Off-road vehicles riding on the $800,000 Simon Kenton Trail extension from Bellefontaine to Urbana have damaged nearly two thirds of the trail and delayed completion of the project.
The damage to the newly laid packed crushed limestone path will also result in thousands of dollars in repair costs and the drivers of those vehicles could face criminal damaging and trespassing charges.
“It’s just a mess in certain areas and I’m disgusted,” said Carmen Scott, a volunteer with the Simon Kenton Pathfinders. “It wasn’t easy to raise money at this particular time, but we did it. And now it’s going to cost us more money to have the contractor come back and repair it.”
The tires on ATVs and dirt bikes have kicked up the larger rocks from under the more finely crushed limestone, Scott said, creating ruts and a bumpy surface for miles.
The Pathfinders raised $300,000 for the bike path and the city of Bellefontaine received a $500,000 grant from the Ohio Department of Natural Resources for the path extension. When completed, it will connect trails from Cincinnati to Bellefontaine.
Pathfinder President Nancy Lokai Baldwin said the organization will be responsible for any additional cost associated with the damage from the off-road vehicles.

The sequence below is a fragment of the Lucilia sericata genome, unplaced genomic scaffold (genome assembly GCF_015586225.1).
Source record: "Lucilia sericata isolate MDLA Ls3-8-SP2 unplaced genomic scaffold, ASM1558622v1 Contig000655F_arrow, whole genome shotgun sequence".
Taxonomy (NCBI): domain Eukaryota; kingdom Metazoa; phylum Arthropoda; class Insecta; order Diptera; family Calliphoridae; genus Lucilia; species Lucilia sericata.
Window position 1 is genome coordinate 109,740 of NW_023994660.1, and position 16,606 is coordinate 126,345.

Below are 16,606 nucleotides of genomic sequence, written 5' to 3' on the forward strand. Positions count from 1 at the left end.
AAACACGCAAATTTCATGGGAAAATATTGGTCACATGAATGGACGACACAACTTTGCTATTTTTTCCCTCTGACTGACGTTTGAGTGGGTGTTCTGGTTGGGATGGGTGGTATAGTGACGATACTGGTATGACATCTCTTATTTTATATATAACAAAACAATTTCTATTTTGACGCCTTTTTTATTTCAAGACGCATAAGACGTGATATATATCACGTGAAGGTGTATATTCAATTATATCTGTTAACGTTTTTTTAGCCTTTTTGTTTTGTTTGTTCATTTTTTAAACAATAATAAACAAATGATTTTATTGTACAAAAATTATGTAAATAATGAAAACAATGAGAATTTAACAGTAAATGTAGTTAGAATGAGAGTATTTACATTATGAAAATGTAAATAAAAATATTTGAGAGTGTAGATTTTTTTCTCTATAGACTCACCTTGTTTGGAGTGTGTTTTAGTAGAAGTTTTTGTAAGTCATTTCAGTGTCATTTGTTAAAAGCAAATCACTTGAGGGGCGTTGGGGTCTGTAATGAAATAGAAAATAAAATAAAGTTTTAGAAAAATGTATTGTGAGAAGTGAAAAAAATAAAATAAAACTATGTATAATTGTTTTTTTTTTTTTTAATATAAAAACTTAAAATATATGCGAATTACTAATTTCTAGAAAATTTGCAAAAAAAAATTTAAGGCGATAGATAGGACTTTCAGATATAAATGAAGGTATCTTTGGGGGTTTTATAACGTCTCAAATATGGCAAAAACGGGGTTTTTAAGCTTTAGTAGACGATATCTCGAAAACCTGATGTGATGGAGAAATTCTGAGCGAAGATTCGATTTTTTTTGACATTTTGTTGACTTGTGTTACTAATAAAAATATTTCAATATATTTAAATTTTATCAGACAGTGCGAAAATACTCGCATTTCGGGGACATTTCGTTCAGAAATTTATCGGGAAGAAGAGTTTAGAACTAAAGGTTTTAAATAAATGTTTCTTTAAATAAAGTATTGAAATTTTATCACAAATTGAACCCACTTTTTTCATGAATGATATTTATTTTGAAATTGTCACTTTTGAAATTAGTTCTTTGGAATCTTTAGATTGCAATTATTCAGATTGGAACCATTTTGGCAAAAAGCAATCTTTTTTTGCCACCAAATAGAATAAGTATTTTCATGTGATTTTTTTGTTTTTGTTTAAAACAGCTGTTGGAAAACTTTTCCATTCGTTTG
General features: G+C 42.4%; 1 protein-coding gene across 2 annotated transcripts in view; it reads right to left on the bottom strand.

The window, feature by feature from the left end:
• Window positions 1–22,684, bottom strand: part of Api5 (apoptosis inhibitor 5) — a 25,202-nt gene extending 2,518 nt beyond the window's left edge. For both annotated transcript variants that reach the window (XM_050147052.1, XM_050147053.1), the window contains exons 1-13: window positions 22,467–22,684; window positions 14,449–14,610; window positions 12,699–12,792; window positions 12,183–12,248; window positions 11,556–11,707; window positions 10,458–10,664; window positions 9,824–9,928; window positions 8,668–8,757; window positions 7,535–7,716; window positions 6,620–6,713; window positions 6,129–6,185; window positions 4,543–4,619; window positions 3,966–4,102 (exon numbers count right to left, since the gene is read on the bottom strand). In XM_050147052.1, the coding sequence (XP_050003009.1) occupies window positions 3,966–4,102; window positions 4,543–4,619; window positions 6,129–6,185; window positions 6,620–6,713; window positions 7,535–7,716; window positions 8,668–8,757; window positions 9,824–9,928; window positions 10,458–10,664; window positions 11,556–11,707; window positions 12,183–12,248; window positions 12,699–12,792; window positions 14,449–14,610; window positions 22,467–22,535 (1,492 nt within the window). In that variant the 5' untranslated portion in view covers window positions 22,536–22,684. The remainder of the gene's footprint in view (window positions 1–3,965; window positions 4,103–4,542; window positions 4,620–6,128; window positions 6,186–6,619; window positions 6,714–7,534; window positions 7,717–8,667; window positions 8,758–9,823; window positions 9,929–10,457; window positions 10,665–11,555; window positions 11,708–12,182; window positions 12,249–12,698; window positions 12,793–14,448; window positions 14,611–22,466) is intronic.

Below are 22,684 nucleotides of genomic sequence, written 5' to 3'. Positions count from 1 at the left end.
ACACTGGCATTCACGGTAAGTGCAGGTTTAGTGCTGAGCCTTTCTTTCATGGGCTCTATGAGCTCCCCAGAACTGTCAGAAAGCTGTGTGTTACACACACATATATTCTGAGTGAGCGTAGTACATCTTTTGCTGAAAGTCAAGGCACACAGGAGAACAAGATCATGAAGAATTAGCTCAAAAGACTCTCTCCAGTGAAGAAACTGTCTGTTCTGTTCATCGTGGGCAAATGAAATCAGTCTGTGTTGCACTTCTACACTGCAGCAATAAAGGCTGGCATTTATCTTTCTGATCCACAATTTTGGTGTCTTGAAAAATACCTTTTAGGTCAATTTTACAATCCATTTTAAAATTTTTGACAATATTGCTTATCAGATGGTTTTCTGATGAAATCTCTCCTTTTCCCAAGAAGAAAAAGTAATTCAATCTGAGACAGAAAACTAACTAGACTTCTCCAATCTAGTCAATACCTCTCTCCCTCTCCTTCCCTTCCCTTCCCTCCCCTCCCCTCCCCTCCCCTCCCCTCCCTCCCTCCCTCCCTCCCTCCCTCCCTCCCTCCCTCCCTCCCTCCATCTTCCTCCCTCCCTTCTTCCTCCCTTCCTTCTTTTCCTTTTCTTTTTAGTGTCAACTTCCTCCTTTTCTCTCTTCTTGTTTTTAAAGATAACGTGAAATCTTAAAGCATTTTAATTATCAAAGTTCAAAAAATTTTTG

Levan’s Exacting of West Liberty had finished installing the crushed limestone Tuesday. Company owner Jeremy Levan said he started seeing tracks on parts of the trail they had completed since the first week of working on the project.
“Basically they would destroy what we did the day before,” he said.
The company was nearly done with the project, but will now have to repave the entire 16-mile path, which will cost about $12,000 and take about three days.
If that doesn’t fix it, the company will have to buy up to $10,000 more of the crushed limestone and redo the damaged parts, which could take two to three more weeks and add more costs.
“It overwhelms me that people target a project to come tear up like that, not knowing all the work and costs involved with it,” Levan said.
Lokai Baldwin has reached out to the Champaign and Logan County sheriffs and the Urbana Police Department for help in keeping off-rode vehicles off the bike path.
Most of the damages are from where the trail starts in Urbana to West Liberty-Salem High School, she said.
Champaign County Sheriff’s Office Chief Deputy Rick Jordan said he is working with the Pathfinders to get cameras on the trail soon.
“We want to make sure the bike path is used for its intended purpose,” Jordan said.
Thank you for reading the Springfield News-Sun and for supporting local journalism. Subscribers: log in for access to your daily ePaper and premium newsletters.
Thank you for supporting in-depth local journalism with your subscription to the Springfield News-Sun. Get more news when you want it with email newsletters just for subscribers. Sign up here.